The FCC’s Enforcement Bureau is going to investigate a situation where LocationSmart, which aggregates real-time location data from mobile phone providers, had a bug on its website that could allow the data to be obtained by anyone without a password or other authentication, an agency spokesman said today.
Brenda Schafer, vice president-product and marketing for LocationSmart, said in a statement today that “LocationSmart provides an enterprise mobility platform that strives to bring secure operational efficiencies to enterprise customers. All disclosure of location data through LocationSmart’s platform relies on consent first being received from the individual subscriber. The vulnerability of the consent mechanism recently identified by Mr. Robert Xiao, a cybersecurity researcher, on our online demo has been resolved and the demo has been disabled. We have further confirmed that the vulnerability was not exploited prior to May 16th and did not result in any customer information being obtained without their permission.
“On that day as many as two dozen subscribers were located by Mr. Xiao through his exploitation of the vulnerability. Based on Mr. Xiao’s public statements, we understand that those subscribers were located only after Mr. Xiao personally obtained their consent,” Ms. Schafer added. “LocationSmart is continuing its efforts to verify that not a single subscriber’s location was accessed without their consent and that no other vulnerabilities exist. LocationSmart is committed to continuous improvement of its information privacy and security measures and is incorporating what it has learned from this incident into that process.”
The revelation comes after Sen. Ron Wyden(D., Ore.) asked the FCC earlier this month to probe the tracking of cellphone customers’ location information by law enforcement officials who access the data from Securus Technologies, Inc., which provides inmate calling services (ICS) to correctional facilities (TR Daily, May 11). The senator also wrote major wireless carriers to get information on their practices for selling customers’ location information to other parties.
Sen. Wyden today praised the FCC for agreeing to probe the LocationSmart situation.
“The location aggregation industry has operated with essentially no oversight by the Federal Communications Commission. The only real surprise is that it took this long for the public to learn that the wireless carriers and their business partners were demonstrating such a total disregard for Americans’ privacy and safety. I’m pleased the FCC is opening an investigation into the reported data leak by LocationSmart,” Sen. Wyden said. “The negligent attitude toward Americans’ security and privacy by wireless carriers and intermediaries puts every American at risk. I urge the FCC expand the scope of this investigation, and to more broadly probe the practice of third parties buying real-time location data on Americans.”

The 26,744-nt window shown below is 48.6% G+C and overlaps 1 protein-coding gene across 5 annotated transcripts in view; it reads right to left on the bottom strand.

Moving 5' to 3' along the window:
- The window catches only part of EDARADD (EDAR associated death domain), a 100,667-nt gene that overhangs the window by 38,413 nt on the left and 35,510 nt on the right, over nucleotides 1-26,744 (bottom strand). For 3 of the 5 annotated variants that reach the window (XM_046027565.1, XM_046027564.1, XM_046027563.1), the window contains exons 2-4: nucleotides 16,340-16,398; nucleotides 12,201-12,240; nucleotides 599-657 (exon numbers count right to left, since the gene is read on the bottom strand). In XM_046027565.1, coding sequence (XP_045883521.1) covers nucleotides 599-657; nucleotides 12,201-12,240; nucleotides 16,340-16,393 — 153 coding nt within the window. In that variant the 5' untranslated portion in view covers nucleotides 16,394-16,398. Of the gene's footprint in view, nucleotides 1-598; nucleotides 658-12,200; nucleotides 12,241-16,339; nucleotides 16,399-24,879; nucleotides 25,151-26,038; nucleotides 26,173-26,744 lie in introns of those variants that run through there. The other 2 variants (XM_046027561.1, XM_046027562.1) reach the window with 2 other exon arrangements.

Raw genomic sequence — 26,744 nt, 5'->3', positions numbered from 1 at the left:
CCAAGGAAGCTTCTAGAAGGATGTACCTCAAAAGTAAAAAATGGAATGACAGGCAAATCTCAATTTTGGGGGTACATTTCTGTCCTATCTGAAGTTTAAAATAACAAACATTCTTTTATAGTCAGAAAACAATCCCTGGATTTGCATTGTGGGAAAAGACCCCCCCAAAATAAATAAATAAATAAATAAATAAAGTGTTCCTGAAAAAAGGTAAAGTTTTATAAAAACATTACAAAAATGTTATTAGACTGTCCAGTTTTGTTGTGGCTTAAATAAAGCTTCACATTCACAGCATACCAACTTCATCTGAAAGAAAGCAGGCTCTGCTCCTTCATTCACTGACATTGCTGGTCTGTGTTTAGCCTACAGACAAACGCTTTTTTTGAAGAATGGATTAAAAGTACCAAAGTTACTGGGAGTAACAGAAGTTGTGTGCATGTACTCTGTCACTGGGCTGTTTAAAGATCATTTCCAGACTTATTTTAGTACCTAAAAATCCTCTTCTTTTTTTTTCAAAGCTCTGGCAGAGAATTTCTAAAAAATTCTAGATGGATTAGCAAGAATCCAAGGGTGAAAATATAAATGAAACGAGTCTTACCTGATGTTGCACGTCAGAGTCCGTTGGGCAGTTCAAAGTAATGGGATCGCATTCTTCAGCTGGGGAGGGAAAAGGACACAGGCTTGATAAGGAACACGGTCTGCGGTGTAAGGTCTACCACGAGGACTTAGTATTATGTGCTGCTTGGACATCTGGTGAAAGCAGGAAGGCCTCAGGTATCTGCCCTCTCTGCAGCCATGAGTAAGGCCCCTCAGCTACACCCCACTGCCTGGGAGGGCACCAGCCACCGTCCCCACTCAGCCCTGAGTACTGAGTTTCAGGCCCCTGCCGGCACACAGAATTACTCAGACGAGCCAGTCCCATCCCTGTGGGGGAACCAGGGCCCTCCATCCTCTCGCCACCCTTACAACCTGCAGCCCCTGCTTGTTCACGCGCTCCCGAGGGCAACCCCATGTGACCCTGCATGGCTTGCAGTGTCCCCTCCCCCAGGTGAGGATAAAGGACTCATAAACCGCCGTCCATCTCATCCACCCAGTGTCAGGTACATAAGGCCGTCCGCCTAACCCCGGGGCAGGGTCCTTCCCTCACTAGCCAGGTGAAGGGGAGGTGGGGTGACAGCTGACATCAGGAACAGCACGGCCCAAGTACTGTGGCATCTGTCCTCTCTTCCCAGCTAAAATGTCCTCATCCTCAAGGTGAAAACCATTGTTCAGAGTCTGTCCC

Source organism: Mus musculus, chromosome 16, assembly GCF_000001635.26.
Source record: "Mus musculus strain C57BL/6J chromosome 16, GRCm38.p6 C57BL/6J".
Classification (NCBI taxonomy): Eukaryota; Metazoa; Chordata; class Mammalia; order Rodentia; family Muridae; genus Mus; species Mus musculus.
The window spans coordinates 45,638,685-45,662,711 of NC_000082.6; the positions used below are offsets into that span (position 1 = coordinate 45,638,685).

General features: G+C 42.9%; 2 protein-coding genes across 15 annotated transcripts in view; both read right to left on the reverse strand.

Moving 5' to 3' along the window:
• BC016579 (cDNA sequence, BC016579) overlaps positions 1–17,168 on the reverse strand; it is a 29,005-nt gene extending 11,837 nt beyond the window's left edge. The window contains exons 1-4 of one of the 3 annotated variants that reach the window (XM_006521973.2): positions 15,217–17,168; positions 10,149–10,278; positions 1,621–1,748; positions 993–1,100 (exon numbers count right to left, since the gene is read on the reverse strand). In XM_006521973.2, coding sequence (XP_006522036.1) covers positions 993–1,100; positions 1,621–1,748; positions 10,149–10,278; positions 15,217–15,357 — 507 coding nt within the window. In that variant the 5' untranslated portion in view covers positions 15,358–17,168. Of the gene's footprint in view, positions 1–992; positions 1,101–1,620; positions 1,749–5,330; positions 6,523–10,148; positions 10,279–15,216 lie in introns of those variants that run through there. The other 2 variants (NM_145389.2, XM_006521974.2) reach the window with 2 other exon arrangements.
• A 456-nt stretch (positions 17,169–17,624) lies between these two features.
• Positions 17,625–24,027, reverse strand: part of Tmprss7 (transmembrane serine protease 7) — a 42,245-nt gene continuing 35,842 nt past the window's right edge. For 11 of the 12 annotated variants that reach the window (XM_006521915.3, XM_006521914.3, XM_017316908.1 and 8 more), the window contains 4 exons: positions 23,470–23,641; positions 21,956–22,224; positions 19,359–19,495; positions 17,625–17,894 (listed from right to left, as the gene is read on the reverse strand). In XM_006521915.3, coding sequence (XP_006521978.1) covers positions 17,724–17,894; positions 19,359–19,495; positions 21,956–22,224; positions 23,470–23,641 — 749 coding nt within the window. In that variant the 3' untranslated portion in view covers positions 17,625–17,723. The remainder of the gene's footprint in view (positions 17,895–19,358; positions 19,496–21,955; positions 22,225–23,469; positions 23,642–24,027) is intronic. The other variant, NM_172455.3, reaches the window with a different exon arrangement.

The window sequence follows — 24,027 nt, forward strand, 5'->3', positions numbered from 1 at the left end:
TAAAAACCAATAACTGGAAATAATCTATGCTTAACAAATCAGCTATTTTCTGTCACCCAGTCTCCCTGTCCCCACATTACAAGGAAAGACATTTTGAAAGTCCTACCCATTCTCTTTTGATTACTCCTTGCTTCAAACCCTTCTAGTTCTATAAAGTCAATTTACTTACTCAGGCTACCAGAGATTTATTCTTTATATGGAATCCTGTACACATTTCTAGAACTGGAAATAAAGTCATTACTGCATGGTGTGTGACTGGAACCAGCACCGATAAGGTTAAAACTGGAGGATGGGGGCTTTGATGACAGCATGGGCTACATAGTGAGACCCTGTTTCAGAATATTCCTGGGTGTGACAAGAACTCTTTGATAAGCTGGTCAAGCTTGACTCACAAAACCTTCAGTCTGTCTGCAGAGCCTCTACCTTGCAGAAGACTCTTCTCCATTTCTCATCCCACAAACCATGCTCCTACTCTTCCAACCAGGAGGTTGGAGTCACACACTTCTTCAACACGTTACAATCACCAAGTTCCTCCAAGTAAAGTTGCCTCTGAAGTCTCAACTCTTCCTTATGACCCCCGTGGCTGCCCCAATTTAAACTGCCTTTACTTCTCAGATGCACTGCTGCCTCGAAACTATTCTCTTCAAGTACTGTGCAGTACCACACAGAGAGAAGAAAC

The lawmaker also said that FCC Chairman Ajit Pai should recuse himself from any probe, saying he has a conflict of interest because he represented Securus in 2012. “Chairman Pai’s past work for Securus makes it untenable for Mr. Pai to lead this investigation. I call on Mr. Pai to do the responsible thing and recuse himself from the investigation,” the senator said.
The FCC spokesman said he had no comment on whether the Enforcement Bureau also planned to investigate Securus. But in response to Sen. Wyden’s recusal call, the spokesman said, “Under the law and applicable rules, there is no reason for Chairman Pai to recuse himself, and he will not be doing so.”
AT&T, Inc., said that it doesn’t “permit sharing of location information without customer consent or a demand from law enforcement. If we learn that a vendor does not adhere to our policy we will take appropriate action.”
“Maintaining customer privacy is a top priority for the company,” Verizon Communications, Inc., said. “We have taken steps to ensure that Securus can no longer access location information about Verizon Wireless customers. We have also initiated a review of this entire issue. We will do what it takes to ensure that private customer location information is protected.” The review includes LocationSmart, Verizon said.
“We take the privacy and security of our customers’ data very seriously. We have addressed issues that were identified with Securus and LocationSmart to ensure that such issues were resolved and our customers’ information is protected. We continue to investigate this,” said T-Mobile US, Inc.
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